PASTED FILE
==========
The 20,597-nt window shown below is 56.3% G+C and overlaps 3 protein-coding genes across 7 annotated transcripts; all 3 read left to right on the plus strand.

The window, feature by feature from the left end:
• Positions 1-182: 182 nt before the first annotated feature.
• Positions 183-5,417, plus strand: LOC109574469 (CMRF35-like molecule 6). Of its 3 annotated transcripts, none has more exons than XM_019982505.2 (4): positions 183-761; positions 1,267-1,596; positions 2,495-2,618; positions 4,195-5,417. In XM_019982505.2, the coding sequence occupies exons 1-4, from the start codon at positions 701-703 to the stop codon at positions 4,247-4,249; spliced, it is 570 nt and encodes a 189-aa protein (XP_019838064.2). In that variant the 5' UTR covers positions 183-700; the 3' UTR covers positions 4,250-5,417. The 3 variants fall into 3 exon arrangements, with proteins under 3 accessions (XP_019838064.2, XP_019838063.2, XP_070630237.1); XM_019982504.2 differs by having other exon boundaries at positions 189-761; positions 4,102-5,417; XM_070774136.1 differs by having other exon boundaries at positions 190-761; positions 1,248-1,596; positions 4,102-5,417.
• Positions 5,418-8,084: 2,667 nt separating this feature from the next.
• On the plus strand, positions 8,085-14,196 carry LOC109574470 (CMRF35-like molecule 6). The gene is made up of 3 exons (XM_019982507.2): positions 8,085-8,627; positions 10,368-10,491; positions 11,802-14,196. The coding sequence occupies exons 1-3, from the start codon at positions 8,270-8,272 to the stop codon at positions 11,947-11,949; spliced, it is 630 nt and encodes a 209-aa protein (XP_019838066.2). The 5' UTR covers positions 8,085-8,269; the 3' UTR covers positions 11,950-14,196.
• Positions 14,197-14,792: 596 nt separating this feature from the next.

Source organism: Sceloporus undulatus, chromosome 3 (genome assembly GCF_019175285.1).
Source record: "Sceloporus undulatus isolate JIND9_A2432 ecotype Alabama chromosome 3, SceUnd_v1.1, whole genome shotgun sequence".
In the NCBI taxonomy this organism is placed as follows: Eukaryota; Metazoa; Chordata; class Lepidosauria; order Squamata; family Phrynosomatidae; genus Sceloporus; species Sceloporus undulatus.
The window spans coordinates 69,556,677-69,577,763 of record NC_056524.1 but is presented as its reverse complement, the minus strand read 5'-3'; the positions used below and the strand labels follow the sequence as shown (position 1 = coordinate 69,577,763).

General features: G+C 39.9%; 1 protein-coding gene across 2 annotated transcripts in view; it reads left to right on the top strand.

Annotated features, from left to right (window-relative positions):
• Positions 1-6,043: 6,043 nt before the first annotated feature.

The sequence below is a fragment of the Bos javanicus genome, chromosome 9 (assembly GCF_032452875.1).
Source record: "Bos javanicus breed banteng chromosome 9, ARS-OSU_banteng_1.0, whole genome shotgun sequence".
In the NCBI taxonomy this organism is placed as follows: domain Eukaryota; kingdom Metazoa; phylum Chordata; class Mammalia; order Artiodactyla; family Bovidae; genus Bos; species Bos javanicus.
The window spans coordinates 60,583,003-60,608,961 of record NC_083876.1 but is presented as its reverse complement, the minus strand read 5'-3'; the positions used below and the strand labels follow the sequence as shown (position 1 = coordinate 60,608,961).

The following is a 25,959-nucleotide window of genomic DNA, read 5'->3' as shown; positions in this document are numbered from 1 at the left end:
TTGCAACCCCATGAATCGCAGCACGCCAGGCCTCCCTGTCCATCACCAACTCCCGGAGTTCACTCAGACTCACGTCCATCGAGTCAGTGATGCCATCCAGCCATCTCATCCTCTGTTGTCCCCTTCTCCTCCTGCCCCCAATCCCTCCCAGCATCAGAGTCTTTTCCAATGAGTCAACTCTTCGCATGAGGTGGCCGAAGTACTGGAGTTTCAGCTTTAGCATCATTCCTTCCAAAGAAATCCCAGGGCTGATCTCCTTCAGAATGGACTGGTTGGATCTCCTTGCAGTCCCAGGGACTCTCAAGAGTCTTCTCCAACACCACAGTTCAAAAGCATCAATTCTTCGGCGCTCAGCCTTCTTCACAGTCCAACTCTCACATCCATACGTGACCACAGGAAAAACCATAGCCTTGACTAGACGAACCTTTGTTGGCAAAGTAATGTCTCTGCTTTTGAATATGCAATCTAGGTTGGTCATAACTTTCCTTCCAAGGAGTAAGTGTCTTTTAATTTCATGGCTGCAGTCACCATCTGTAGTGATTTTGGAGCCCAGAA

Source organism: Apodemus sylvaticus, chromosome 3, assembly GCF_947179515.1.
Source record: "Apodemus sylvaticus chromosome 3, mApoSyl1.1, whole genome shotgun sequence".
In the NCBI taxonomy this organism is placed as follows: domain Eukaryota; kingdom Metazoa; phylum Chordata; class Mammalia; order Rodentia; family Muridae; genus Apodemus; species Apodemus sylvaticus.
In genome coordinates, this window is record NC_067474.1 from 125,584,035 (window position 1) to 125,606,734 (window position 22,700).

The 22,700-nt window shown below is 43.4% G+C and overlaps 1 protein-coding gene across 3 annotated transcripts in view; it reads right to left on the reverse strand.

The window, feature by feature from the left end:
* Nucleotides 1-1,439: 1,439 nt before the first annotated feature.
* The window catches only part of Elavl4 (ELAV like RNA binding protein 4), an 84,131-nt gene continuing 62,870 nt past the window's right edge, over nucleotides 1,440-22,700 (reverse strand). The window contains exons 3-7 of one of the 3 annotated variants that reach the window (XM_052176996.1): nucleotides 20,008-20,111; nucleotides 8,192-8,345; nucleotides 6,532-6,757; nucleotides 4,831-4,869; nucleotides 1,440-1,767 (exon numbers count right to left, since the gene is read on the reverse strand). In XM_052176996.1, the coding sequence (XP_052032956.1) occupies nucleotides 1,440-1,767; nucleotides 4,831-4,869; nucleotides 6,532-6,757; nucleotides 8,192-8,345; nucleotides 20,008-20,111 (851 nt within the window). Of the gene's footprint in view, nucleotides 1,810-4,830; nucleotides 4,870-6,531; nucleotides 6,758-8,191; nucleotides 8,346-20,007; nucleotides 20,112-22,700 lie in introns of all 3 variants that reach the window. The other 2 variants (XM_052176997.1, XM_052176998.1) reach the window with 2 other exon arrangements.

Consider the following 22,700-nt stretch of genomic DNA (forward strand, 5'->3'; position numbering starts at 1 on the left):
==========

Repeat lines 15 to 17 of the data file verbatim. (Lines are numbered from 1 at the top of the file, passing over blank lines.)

The sequence below is a fragment of the Bos javanicus genome, chromosome 9 (assembly GCF_032452875.1).
Source record: "Bos javanicus breed banteng chromosome 9, ARS-OSU_banteng_1.0, whole genome shotgun sequence".
In the NCBI taxonomy this organism is placed as follows: domain Eukaryota; kingdom Metazoa; phylum Chordata; class Mammalia; order Artiodactyla; family Bovidae; genus Bos; species Bos javanicus.